Going from town to town, preaching to the poorest–and frequently the most receptive–the joyful news of the fulfillment of the promises and of the Covenant offered by God is the mission for which Jesus declares that He is sent by the Father. And all the aspects of His mystery–the Incarnation itself, His miracles, His teaching, the gathering together of the disciples, the sending out of the Twelve, the cross and the resurrection, the permanence of His presence in the midst of His own–were components of His evangelizing activity.

7. During the Synod, the bishops very frequently referred to this truth: Jesus Himself, the Good News of God,(15) was the very first and the greatest evangelizer; He was so through and through: to perfection and to the point of the sacrifice of His earthly life.

To evangelize: what meaning did this imperative have for Christ? It is certainly not easy to express in a complete synthesis the meaning, the content and the modes of evangelization as Jesus conceived it and put it into practice. In any case the attempt to make such a synthesis will never end. Let it suffice for us to recall a few essential aspects.

8. As an evangelizer, Christ first of all proclaims a kingdom, the kingdom of God; and this is so important that, by comparison, everything else becomes "the rest," which is "given in addition."(16) Only the kingdom therefore is absolute and it makes everything else relative. The Lord will delight in describing in many ways the happiness of belonging to this kingdom (a paradoxical happiness which is made up of things that the world rejects),(17) the demands of the kingdom and its Magna Charta,(18) the heralds of the kingdom,(19) its mysteries,(20) its children,(21) the vigilance and fidelity demanded of whoever awaits its definitive coming.(22)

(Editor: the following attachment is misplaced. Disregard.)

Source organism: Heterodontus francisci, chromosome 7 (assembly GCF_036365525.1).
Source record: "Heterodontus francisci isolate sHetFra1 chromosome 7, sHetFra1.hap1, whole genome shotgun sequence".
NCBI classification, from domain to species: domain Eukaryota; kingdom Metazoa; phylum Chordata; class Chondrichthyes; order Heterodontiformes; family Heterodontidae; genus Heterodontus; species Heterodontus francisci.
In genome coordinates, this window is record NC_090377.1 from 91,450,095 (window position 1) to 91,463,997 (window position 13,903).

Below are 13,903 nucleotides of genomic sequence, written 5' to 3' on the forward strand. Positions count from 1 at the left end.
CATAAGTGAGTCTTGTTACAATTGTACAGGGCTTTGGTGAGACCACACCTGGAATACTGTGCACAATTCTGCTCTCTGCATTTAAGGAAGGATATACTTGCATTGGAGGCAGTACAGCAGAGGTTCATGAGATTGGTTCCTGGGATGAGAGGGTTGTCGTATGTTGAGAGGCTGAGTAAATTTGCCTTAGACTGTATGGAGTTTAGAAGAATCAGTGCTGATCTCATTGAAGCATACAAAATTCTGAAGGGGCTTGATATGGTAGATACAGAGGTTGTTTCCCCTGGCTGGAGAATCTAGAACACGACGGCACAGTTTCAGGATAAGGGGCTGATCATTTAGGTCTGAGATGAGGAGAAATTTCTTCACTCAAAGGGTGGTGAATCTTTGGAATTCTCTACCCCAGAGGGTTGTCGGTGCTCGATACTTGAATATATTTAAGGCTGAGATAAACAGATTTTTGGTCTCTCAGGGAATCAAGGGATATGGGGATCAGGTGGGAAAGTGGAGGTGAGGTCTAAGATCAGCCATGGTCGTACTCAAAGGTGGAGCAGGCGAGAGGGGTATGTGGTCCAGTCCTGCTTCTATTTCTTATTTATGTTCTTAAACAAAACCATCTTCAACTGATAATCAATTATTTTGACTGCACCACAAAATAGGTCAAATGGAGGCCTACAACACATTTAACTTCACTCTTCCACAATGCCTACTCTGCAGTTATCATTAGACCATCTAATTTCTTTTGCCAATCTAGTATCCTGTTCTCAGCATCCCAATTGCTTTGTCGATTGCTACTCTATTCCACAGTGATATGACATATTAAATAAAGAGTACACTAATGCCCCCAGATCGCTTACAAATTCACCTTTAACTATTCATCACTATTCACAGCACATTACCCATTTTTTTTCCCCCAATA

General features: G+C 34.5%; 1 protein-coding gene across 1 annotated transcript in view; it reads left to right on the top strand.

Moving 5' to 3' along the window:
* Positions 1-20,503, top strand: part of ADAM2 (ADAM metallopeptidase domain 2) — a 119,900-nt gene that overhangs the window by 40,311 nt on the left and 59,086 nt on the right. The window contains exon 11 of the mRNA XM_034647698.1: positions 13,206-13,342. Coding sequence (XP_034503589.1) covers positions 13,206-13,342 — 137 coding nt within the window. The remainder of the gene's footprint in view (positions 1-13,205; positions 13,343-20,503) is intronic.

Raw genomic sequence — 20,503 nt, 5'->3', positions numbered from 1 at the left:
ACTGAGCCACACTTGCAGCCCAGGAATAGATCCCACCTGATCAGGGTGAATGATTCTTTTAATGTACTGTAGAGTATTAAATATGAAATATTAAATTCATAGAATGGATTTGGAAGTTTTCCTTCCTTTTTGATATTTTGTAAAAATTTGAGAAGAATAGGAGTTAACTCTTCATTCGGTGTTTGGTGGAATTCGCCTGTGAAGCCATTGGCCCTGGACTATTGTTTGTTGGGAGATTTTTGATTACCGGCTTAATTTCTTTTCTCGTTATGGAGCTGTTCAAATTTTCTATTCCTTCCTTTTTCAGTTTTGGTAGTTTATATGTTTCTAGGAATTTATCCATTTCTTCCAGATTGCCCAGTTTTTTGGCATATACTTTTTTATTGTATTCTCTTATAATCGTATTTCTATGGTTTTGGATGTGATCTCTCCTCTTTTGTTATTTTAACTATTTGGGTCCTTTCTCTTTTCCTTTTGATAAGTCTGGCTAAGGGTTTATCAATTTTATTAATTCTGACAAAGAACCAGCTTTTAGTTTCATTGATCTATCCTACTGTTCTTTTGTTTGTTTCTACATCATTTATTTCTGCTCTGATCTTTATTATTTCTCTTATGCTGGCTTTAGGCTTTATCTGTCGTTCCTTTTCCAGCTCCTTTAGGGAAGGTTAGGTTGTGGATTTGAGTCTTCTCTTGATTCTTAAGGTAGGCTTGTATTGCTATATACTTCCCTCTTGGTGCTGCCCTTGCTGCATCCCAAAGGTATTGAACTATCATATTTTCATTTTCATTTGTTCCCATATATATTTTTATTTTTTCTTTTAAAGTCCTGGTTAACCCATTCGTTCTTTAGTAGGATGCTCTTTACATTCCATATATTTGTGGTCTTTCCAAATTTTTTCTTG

9. As the kernel and center of His Good News, Christ proclaims salvation, this great gift of God which is liberation from everything that oppresses man but which is above all liberation from sin and the Evil One, in the joy of knowing God and being known by Him, of seeing Him, and of being given over to Him. All of this is begun during the life of Christ and definitively accomplished by His death and resurrection. But it must be patiently carried on during the course of history, in order to be realized fully on the day of the final coming of Christ, whose date is known to no one except the Father.(23)

10. This kingdom and this salvation, which are the key words of Jesus Christ's evangelization, are available to every human being as grace and mercy, and yet at the same time each individual must gain them by force–they belong to the violent, says the Lord,(24) through toil and suffering, through a life lived according to the Gospel, through abnegation and the cross, through the spirit of the beatitudes. But above all each individual gains them through a total interior renewal which the Gospel calls metanoia; it is a radical conversion, a profound change of mind and heart.(25)